A two-dimensional polymer with regularly spaced atomic-scale pores is prepared by a silver-surface-promoted polymerization of a macrocycle.
The unusual electronic properties of graphene have generated great interest in research into other two-dimensional materials. Furthermore, introducing pores with controlled size and distribution could be a way of tuning these electronic properties. Although 2D supramolecular assemblies have been prepared, the relatively weak interactions mean that the resulting materials have not been thermally or chemically stable enough to be useful.
Now, Marco Bieri and Roman Fasel of the Swiss Federal Laboratories for Materials Testing and Research and co-workers have reported1 the synthesis of the first 2D polymer with a controlled pore structure. Described as a 'porous graphene', it is assembled on a silver surface by polymerizing a macrocycle of six phenyl rings joined at their meta-positions, the silver promoting the coupling of the rings at 570 K to form a large sheet.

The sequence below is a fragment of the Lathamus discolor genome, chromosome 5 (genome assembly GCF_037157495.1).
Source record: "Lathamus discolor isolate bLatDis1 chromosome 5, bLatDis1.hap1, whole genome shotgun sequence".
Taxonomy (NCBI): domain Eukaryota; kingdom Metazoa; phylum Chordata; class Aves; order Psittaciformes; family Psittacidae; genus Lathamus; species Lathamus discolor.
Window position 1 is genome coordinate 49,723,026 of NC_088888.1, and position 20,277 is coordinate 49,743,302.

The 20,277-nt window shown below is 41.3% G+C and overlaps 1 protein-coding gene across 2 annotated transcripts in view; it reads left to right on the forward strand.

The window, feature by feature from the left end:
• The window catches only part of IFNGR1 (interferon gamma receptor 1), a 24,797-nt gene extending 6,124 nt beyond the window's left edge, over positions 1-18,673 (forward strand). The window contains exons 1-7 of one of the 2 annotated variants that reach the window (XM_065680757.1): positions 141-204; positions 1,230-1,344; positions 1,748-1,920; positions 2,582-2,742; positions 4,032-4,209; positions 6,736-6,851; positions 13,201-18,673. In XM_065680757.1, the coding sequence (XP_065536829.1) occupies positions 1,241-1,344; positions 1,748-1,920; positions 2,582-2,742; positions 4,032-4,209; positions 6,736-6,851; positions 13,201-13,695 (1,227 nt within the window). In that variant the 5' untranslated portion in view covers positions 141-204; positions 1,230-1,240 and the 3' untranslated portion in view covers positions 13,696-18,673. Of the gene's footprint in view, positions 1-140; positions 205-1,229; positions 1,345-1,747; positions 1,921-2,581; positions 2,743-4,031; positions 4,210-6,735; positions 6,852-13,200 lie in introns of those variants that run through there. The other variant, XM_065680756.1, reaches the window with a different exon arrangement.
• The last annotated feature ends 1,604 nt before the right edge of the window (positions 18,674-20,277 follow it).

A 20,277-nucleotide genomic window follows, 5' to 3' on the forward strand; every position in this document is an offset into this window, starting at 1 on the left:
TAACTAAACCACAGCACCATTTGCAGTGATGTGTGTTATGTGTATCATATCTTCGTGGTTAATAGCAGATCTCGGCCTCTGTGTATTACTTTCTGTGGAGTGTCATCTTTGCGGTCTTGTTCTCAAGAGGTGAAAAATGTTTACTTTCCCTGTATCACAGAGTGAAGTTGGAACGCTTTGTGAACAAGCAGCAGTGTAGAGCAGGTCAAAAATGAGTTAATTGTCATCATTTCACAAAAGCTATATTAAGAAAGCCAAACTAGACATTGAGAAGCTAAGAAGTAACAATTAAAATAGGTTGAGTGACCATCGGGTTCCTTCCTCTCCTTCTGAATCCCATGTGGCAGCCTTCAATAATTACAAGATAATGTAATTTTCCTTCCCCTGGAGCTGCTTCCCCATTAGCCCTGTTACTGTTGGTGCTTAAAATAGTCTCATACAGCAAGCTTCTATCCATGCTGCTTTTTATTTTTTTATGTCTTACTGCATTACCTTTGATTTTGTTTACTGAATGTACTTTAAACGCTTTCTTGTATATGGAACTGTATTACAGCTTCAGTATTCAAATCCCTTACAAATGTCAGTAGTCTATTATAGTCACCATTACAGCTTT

The resulting polymer could be annealed at 805 K and was stable up to the temperature at which the silver surface deformed. Its structure was examined using scanning tunnelling microscopy and found to resemble graphene with periodically 'missing' phenyl rings. The team hope this will open up a class of graphene-related functional materials with tunable electronic properties.
Bieri, M. et al. Porous graphenes: two-dimensional polymer synthesis with atomic precision. Chem. Commun. 10.1039/b915190g (2009).
About this article
Cite this article
Davey, S. Porous graphene. Nature Chem (2009). https://doi.org/10.1038/nchem.415